The secrets behind the practice of good writing: Go back to the beginning
I rewrote the beginning of my last book about four more times than I edited the whole book (which was a lot).
I wanted the book to build up more gradually than, say, a thriller would. I wanted the start to develop a strong sense of my characters and their world. What I ended up with, though, was not gradual at all, but plain dreary.
I had become used to it. I was too fond of my own characters to notice. I forgot something absolutely basic – the start of a book must certainly introduce us to the characters in the world, but that’s not nearly enough. It has to draw us in. And that means tension and great dollops of literary conflict.
This doesn’t mean that my character has to be fighting someone. Literary conflict has a different meaning from conflict in real life. Basically, it means she must be facing something profound. Something has disturbed the balance of her life (otherwise there’s no story).
We’re often so in love with our own characters, we think readers will fall just as much in love – at first sight. Sorry. A beginning must set up our first dates with them. Beyond creating the opportunity for us just to see them, our first meetings with them must fascinate, tease and intrigue us. We must find them attractive enough to follow through their story, and their lives must contain enough tension to force us to read on – even if this tension is entirely internal.
And here’s another thing I learnt and which, I believe, is a common discovery. I was feeling my way into a character who was quite different from me. In the first few chapters, I was still finding her voice. Further into the book, I embodied her more fully. Somehow I had to take the voice she developed during the course of the story, and allow that to infuse the beginning too.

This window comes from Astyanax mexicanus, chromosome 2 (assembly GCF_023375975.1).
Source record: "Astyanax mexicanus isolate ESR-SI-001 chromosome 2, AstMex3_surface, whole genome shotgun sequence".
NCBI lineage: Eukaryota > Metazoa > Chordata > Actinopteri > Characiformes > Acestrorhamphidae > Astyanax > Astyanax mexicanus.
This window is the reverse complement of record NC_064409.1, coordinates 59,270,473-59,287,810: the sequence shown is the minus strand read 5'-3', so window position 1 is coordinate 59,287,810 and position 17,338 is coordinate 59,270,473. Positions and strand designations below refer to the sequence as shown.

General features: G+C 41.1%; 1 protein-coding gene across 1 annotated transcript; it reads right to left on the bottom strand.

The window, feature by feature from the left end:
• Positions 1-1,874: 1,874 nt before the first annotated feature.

I didn’t just rework the beginning. I scrapped it. I didn’t want its imperfect voice to creep into the new chapters, as it might if I simply fiddled with it. Once I had climbed inside her and taken on her tone and humour, I was able to embark on a completely new beginning.
As every journalist knows, you should probably spend as much time on your lead as you do on the rest of your piece.
My 2016 blogs will continue to try to uncover the secrets behind the practice of good writing.
Please join the discussion and if you have discovered something that has made a great difference to some aspect of your writing, please send it to me. I’ll share it on the blog and we can discuss it.
Each blog will deal with a secret that may have occurred to me through reading or mentoring other people’s work. Or they may be lessons hard learnt through five of my own books. Many will be applicable to fiction and non-fiction, while some might refer to one or the other. When you tackle a piece of writing, you always have a vision of the perfect work it will be. As you write, you become increasingly aware of how it falls short of the perfection you wish for it. Writing (and rewriting) is the process of trying to bring it as close as you possibly can to that vision. Here, I will try to share those little gems which should bring all our writing one step closer to the perfect piece of writing – one blog at a time. Some might tackle the process of writing or how to keep writing, while some will look at language, characterisation or story. Some might be more general, while others will be very specific. But each will be a piece of advice that I believe in and that I hope will help make us all into better writers.
Click here to read this week’s Monday Motivation: Make ‘em hungry for more